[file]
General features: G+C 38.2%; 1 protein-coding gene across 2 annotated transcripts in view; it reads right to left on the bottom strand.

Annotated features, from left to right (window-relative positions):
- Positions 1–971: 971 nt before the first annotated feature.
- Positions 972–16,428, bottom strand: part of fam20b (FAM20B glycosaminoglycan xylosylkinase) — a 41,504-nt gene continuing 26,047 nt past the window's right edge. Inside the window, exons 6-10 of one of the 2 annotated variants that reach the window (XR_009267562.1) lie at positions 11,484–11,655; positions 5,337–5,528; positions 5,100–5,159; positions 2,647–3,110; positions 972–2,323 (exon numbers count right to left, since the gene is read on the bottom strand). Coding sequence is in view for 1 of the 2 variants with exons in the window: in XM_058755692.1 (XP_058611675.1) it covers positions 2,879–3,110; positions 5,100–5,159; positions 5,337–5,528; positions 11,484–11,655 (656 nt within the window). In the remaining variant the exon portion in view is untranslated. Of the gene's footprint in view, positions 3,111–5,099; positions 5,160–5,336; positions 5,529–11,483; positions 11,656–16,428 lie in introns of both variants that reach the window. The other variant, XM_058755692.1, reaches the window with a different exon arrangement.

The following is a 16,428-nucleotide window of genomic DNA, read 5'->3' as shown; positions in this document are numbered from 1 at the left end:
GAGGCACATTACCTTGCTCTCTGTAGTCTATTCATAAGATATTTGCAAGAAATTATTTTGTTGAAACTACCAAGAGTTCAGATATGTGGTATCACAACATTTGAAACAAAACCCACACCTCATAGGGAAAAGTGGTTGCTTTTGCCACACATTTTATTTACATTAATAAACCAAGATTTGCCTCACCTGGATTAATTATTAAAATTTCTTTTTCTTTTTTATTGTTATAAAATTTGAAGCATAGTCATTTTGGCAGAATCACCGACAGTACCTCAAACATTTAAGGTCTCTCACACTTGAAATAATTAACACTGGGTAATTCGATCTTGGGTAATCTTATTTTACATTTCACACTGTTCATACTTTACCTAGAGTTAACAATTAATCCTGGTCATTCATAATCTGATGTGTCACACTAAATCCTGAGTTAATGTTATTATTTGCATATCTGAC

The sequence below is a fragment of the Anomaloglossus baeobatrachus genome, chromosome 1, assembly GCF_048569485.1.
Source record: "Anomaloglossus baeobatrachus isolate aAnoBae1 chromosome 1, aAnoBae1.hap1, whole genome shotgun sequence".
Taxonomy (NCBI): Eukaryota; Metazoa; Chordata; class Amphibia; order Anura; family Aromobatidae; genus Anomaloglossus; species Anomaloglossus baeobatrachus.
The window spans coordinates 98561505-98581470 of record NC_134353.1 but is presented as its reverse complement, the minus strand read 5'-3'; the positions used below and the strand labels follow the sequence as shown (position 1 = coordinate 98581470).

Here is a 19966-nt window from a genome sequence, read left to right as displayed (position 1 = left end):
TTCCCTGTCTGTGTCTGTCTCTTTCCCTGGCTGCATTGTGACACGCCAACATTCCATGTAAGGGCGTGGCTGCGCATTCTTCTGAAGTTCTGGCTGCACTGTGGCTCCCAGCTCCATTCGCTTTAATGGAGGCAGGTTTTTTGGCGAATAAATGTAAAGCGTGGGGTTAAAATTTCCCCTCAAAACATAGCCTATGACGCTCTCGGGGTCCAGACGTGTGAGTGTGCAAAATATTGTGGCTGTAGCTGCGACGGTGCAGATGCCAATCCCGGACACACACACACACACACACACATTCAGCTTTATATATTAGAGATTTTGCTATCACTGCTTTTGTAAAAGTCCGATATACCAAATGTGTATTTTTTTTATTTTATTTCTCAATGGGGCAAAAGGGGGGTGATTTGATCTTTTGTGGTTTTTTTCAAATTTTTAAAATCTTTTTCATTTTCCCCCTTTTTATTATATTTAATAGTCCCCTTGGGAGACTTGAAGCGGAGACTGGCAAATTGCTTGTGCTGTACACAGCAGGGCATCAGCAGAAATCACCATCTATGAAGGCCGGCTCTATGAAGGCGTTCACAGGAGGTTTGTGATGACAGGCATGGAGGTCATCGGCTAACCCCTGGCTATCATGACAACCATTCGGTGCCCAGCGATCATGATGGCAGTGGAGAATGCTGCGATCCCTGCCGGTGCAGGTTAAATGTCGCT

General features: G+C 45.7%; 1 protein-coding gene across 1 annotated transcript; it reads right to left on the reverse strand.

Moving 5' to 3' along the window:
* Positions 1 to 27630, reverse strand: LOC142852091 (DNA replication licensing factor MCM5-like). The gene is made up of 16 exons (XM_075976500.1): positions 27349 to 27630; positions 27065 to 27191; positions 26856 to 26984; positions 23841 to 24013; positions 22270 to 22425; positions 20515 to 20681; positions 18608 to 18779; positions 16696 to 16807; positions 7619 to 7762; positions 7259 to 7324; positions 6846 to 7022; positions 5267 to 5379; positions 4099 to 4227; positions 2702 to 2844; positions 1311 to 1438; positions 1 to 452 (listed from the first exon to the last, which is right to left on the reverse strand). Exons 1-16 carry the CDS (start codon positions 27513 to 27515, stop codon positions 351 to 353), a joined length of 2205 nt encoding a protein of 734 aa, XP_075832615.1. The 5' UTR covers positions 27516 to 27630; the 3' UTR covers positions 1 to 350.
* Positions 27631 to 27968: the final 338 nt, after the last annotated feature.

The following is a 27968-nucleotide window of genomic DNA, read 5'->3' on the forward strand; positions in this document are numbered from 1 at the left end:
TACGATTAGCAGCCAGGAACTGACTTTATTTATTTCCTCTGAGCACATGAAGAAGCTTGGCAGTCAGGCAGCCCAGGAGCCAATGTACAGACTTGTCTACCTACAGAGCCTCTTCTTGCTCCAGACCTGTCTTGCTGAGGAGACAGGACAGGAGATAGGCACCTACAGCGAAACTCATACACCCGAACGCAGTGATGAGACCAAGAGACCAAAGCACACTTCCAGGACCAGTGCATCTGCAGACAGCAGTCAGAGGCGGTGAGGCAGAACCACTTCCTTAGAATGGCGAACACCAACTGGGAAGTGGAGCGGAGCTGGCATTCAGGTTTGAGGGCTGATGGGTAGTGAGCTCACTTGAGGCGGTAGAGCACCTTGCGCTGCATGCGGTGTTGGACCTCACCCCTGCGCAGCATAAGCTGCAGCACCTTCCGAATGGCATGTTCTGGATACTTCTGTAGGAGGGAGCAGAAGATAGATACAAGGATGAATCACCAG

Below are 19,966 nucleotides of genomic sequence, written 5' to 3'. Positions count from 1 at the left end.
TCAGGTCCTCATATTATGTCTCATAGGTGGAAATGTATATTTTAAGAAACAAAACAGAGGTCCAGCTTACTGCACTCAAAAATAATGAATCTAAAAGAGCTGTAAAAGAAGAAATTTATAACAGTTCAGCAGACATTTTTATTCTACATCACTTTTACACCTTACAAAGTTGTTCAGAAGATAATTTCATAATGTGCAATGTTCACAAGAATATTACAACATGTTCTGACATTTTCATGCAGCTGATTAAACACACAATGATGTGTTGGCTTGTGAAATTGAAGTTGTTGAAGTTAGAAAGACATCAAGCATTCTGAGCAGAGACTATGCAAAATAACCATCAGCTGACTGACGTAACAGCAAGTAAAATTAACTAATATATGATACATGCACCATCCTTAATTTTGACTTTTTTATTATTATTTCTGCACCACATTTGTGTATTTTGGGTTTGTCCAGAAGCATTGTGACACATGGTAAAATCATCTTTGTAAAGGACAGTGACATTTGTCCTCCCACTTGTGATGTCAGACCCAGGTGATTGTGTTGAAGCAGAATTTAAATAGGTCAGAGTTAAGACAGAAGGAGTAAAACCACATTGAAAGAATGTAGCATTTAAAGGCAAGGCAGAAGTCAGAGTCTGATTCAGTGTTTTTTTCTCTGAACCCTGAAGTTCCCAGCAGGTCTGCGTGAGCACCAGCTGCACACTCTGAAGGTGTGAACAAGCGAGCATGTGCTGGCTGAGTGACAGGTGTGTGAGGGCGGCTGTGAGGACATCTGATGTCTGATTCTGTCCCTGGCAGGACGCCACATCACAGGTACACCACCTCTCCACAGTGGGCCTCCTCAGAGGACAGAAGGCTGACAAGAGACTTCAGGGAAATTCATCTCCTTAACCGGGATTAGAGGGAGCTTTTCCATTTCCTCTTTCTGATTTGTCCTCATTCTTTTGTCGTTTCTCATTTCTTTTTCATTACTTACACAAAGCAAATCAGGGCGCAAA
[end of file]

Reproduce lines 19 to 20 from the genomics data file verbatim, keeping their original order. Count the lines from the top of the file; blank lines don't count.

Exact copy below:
Below are 19,966 nucleotides of genomic sequence, written 5' to 3'. Positions count from 1 at the left end.
TCAGGTCCTCATATTATGTCTCATAGGTGGAAATGTATATTTTAAGAAACAAAACAGAGGTCCAGCTTACTGCACTCAAAAATAATGAATCTAAAAGAGCTGTAAAAGAAGAAATTTATAACAGTTCAGCAGACATTTTTATTCTACATCACTTTTACACCTTACAAAGTTGTTCAGAAGATAATTTCATAATGTGCAATGTTCACAAGAATATTACAACATGTTCTGACATTTTCATGCAGCTGATTAAACACACAATGATGTGTTGGCTTGTGAAATTGAAGTTGTTGAAGTTAGAAAGACATCAAGCATTCTGAGCAGAGACTATGCAAAATAACCATCAGCTGACTGACGTAACAGCAAGTAAAATTAACTAATATATGATACATGCACCATCCTTAATTTTGACTTTTTTATTATTATTTCTGCACCACATTTGTGTATTTTGGGTTTGTCCAGAAGCATTGTGACACATGGTAAAATCATCTTTGTAAAGGACAGTGACATTTGTCCTCCCACTTGTGATGTCAGACCCAGGTGATTGTGTTGAAGCAGAATTTAAATAGGTCAGAGTTAAGACAGAAGGAGTAAAACCACATTGAAAGAATGTAGCATTTAAAGGCAAGGCAGAAGTCAGAGTCTGATTCAGTGTTTTTTTCTCTGAACCCTGAAGTTCCCAGCAGGTCTGCGTGAGCACCAGCTGCACACTCTGAAGGTGTGAACAAGCGAGCATGTGCTGGCTGAGTGACAGGTGTGTGAGGGCGGCTGTGAGGACATCTGATGTCTGATTCTGTCCCTGGCAGGACGCCACATCACAGGTACACCACCTCTCCACAGTGGGCCTCCTCAGAGGACAGAAGGCTGACAAGAGACTTCAGGGAAATTCATCTCCTTAACCGGGATTAGAGGGAGCTTTTCCATTTCCTCTTTCTGATTTGTCCTCATTCTTTTGTCGTTTCTCATTTCTTTTTCATTACTTACACAAAGCAAATCAGGGCGCAAA